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leaving me suddenly alone

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Somewhere the world was ending, and Nasch was running out of time. He flew and ran in turns across the myriad miniature spaces between the Parallel Worlds, heading towards the site of the distortion. Don Thousand and Yuuma and Astral and Vector were fighting somewhere, and at any moment the battle would end and the victor would possess the Numeron Code.

It was possible, then, that it would be his victory. It was possible that at that moment he would cease to have ever existed. It was even possible nothing would happen.

Nasch did not care about the fallout, so long as he made it to Yuuma’s side. It was better to see him, just once more, with his true eyes and his true face, then to win the war and not.

The force of the battle, which sent out beams of light and bursts of thunder and twisted the universe the closer he got, was dying down. And now he could see rubble, and craters, and burn marks. They had fought here.

And then it went silent and still, and Nasch burst through into a ruined wasteland that looked like giants had brawled all over it, and there was a smashed boulder that he could just imagine Yuuma slamming into as his life points went to zero and his soul was snuffed out.

“Yuuma!” His voice echoed off the mountains. He screamed. “YUUMA!”

He ran through a pile of tubes and twisted metal and pink gems, and only realized that it was Vector’s corpse when it was behind him. He didn’t turn back, though. He followed the trail of destruction, howling out Yuuma’s name, looking for a flash of bright blue or a glimpse of colored armor or some sign that Yuuma had won the right to rewrite the universe.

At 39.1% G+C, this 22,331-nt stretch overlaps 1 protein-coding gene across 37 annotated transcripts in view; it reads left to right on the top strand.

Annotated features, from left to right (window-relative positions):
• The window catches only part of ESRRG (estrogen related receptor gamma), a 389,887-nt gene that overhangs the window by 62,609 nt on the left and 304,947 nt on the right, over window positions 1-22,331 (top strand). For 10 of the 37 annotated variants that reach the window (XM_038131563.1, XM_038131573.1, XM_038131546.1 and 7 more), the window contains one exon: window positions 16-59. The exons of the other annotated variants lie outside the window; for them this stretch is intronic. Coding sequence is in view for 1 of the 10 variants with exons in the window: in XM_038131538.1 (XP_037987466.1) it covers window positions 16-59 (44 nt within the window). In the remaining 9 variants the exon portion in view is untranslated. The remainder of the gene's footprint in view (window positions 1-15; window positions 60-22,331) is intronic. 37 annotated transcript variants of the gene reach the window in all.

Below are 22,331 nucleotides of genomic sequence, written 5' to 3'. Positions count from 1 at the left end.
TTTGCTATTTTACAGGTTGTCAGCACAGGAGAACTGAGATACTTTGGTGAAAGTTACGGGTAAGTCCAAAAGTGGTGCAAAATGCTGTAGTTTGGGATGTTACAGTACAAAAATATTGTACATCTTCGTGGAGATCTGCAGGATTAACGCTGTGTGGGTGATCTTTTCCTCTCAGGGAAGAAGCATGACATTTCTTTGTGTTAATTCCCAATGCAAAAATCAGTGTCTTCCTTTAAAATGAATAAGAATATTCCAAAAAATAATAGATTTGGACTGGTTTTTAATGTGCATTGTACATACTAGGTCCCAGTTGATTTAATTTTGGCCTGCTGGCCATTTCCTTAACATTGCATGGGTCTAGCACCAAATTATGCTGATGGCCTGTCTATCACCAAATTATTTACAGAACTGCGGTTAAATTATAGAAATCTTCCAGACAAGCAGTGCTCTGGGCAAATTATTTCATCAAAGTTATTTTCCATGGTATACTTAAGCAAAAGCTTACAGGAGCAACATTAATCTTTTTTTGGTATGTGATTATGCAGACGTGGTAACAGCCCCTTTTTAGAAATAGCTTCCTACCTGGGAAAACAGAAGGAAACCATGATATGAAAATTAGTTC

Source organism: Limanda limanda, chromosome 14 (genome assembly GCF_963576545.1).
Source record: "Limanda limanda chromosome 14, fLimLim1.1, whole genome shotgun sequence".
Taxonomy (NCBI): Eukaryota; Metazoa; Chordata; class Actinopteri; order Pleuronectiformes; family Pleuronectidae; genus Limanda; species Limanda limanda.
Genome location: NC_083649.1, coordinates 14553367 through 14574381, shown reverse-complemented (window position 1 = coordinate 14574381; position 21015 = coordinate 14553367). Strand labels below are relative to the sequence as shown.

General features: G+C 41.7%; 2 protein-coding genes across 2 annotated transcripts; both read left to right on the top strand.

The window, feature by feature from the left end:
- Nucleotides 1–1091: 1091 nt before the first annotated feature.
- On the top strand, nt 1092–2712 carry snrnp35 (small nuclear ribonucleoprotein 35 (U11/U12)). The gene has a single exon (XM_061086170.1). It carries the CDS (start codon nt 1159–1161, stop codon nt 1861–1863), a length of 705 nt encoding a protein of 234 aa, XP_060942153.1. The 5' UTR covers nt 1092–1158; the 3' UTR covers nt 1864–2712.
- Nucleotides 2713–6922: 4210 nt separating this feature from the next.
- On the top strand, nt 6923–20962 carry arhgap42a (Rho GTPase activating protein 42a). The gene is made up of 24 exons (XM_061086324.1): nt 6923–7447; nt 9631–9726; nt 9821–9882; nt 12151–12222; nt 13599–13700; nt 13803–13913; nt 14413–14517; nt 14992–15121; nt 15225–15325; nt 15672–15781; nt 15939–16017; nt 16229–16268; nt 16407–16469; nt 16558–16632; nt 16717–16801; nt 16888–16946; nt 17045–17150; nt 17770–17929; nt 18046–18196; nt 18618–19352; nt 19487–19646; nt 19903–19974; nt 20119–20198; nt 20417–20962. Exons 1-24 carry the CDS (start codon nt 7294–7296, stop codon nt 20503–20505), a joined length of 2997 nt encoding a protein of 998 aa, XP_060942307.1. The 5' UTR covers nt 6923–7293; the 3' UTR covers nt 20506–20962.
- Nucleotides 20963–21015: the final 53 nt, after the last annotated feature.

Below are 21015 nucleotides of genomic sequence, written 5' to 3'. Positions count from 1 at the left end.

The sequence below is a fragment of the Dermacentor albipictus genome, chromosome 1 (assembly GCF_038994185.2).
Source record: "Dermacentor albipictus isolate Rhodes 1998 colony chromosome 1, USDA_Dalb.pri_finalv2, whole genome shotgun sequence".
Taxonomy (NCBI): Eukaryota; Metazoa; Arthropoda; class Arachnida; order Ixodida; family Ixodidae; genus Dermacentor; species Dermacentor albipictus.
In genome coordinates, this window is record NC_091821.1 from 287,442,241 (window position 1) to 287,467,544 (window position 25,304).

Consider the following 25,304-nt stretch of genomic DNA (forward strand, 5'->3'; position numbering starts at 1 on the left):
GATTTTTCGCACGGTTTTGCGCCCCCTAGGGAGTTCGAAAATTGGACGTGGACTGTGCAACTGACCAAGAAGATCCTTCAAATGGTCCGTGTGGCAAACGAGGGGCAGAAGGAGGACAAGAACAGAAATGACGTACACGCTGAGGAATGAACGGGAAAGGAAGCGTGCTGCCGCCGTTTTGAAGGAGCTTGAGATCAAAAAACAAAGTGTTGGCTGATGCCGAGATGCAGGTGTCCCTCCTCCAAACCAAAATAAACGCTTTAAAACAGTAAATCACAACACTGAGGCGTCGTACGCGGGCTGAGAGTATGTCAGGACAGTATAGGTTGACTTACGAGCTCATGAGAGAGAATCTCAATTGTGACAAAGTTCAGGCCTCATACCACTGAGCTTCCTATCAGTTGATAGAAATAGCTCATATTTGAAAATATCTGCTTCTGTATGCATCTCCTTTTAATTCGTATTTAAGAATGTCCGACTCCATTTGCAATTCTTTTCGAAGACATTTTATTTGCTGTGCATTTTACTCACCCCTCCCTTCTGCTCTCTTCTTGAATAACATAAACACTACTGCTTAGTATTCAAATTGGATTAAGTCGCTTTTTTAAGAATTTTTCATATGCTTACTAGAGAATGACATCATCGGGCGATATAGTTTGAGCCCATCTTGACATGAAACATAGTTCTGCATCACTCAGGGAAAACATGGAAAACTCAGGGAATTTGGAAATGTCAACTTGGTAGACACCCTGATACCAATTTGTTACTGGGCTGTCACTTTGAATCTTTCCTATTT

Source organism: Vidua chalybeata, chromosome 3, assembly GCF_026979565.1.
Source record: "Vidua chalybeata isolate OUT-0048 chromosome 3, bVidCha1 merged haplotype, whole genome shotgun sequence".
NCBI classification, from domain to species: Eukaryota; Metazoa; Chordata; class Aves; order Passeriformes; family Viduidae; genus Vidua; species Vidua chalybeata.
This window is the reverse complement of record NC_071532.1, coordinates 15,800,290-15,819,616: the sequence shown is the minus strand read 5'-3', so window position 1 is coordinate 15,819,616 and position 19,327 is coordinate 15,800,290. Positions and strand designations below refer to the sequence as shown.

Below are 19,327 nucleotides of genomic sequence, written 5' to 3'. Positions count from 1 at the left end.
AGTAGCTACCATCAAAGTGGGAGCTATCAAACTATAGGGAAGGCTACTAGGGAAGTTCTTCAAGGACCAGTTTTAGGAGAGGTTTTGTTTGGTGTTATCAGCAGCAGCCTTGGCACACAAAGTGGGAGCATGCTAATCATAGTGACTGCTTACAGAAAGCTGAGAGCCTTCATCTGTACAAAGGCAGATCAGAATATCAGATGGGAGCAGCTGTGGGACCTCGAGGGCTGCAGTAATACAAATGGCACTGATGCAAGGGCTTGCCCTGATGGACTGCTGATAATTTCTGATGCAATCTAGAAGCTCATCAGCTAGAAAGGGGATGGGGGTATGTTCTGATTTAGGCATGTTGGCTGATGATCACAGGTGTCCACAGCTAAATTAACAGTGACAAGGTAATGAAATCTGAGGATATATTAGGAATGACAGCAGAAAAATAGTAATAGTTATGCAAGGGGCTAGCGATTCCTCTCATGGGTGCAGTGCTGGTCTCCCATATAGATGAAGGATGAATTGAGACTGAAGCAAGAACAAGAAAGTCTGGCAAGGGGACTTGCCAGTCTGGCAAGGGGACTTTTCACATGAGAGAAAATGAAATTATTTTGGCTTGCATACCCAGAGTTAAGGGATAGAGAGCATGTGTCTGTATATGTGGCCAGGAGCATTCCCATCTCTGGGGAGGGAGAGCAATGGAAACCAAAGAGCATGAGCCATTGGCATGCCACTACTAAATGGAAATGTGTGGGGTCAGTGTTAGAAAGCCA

What if he was dead?

A glint of gold. Nasch glanced down and saw the Emperor’s Key, dirty and embedded in the ground, at his feet.

Only a few feet away, Yuuma had fallen.

“Yuuma!” Nasch yanked the key out of the rock and collapsed onto his knees at Yuuma’s side. He was lying on his back in the dust, dried blood at the corner of his mouth, eyes half-lidded. His duel disk had shattered, and there were cards spilled out beside him. There was something blue and white and glowing laying a little ways away, but Nasch paid it no mind.


His voice was much too soft, and when he spoke Nasch saw his teeth were stained pink, one of them missing. Yuuma tried to smile, and his drawing hand, the one laying on his stomach and holding his vest closed, twitched a little. Nasch cried out. He carefully hung the Key he’d rescued around Yuuma’s neck again.

So this was victory. Nasch would have preferred not to exist, to spare Yuuma this pain. He grabbed Yuuma’s hand in his own carefully, covered it with his enormous fingers and long, sharp talons. His orange vest fell open to reveal his shirtfront, which was soaked in wet, fresh blood.